This Saturday, reasonable Americans will be gathering on the Washington Mall, and In A Future Age will be onhand to document the sanity.
In the midst of all the political vitriol, hypocrisy, and insanity being expressed on the campaign trail, it is important to document the reasonable among us.
After all, no one really bats an eye when reasonable people open their mouth. People pay attention when crazy people bring up crazy solutions.
If we are going to find solutions to entitlement reform, climate change, and other complex, divisive issues, we are going to need all the reasonable people we can get.
Those who give out ideological purity tests are not reasonable.
Those that do not try to understand science, but instead adopt the ‘scientific’ views of their favorite radio jock are not reasonable.
Those who have been unable to compromise, especially when their country needs them to, and then have the audacity to claim that they will do so in the future are unreasonable, until proven otherwise.
Those that would rather sit on their hands then move one inch from their ideological platform, because they hold a minority and believe that is the only way to gain political power are unreasonable.
As a society, we need to elect reasonable people – people who will be friends and make deals with people they disagree with, in order to find solutions. We used to have a lot of reasonable people in Washington. In fact, there are still a few, like Orin Hatch, Barack Obama, and Russ Feingold. However, weight of this political moment is on those who represent the extreme, who will not compromise. Unfortunately, that will not get us anywhere.
In Washington on Saturday, we reasonable people will gather. We will act reasonably. I’ll be back next week with photos and an account of the event. Washington D.C., here I come.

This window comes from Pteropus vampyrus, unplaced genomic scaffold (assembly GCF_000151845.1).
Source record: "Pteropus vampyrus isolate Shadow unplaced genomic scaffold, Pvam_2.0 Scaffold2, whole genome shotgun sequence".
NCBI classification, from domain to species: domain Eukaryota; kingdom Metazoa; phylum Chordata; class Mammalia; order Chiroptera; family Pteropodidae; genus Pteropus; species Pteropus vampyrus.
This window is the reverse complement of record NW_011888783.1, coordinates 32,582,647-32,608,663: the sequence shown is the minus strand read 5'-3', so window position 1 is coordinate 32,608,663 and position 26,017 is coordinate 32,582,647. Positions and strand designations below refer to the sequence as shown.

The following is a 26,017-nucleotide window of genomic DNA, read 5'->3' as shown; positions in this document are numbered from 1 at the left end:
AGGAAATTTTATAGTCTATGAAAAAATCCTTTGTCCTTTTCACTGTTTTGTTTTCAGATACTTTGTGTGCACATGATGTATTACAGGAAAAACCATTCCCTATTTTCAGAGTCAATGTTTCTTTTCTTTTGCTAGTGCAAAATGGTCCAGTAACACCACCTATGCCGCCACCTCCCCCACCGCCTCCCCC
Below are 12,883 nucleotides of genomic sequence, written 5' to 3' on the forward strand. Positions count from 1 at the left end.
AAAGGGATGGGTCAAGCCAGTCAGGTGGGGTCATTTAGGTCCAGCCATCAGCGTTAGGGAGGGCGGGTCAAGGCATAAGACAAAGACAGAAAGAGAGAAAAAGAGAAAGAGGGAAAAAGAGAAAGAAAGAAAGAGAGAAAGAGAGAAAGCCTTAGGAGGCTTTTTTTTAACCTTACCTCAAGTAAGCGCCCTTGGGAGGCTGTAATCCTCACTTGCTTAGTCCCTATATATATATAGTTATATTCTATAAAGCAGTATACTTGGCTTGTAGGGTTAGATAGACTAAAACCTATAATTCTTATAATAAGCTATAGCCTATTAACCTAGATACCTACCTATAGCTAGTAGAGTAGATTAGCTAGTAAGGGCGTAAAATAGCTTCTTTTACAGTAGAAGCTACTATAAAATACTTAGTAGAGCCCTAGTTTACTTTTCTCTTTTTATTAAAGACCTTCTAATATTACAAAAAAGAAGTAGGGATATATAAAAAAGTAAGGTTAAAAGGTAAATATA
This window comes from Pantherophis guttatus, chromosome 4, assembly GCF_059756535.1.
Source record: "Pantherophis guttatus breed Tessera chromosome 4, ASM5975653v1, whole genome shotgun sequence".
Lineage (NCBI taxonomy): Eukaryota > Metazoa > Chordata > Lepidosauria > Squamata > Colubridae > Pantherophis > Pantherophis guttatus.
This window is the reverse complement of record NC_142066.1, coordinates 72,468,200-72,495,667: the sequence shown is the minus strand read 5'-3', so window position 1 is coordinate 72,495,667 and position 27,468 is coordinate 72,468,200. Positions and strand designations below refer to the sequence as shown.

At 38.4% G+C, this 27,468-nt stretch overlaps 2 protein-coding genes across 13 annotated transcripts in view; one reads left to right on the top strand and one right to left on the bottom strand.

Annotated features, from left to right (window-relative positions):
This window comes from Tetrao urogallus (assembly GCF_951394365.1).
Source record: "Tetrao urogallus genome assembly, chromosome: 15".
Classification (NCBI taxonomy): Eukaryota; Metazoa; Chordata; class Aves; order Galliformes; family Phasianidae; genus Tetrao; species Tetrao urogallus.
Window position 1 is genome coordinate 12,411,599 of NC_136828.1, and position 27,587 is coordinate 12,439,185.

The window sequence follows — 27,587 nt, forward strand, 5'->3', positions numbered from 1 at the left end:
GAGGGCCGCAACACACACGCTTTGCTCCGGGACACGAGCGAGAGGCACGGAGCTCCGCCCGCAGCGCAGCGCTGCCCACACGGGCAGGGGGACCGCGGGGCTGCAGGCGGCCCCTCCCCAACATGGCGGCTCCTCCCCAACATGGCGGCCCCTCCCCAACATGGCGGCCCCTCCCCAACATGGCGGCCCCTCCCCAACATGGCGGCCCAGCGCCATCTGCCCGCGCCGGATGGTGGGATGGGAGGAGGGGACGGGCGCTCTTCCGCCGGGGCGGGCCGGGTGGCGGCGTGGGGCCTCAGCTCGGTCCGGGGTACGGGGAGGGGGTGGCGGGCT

Seth Godin, marketing guru, has an interesting take on the anger and the outliers in this election season. If you aren’t familiar with his work, I encourage you to check out his blog and his books.
In any rate, Frank Caprio’s outburst, along with many of the reactionary statements of so-called Tea Party candidates, makes a certain amount of sense through Seth’s analysis. The question is, will America buy it? Godin writes that “When attention is scarce and there are many choices, media costs something other than money. It costs interesting. If you are angry or remarkable or an outlier, you’re interesting, and your idea can spread.” The fact of the matter is that policy change is hard work, and it takes both political talent as well as consensus building skills. Political candidates who are adept at playing the Howard Beale angry man, if they are elected, will have to actually affect change. These outliers will undoubtedly prove unable to build consensus, and we the people will be back at square one.
If you want to get elected in the US, you need media.
When TV was king, the secret to media was money. If you have money, you can reach the masses. The best way to get money is to make powerful interests happy, so they’ll give you money you can use to reach the masses and get re-elected.
Now, though…When attention is scarce and there are many choices, media costs something other than money. It costs interesting. If you are angry or remarkable or an outlier, you’re interesting, and your idea can spread. People who are dull and merely aligned with powerful interests have a harder time earning attention, because money isn’t sufficient.
Thus, as media moves from TV-driven to attention-driven, we’re going to see more outliers, more renegades and more angry people driving agendas and getting elected. I figure this will continue until other voices earn enough permission from the electorate to coordinate getting out the vote, communicating through private channels like email and creating tribes of people to spread the word. (And they need to learn not to waste this permission hassling their supporters for money).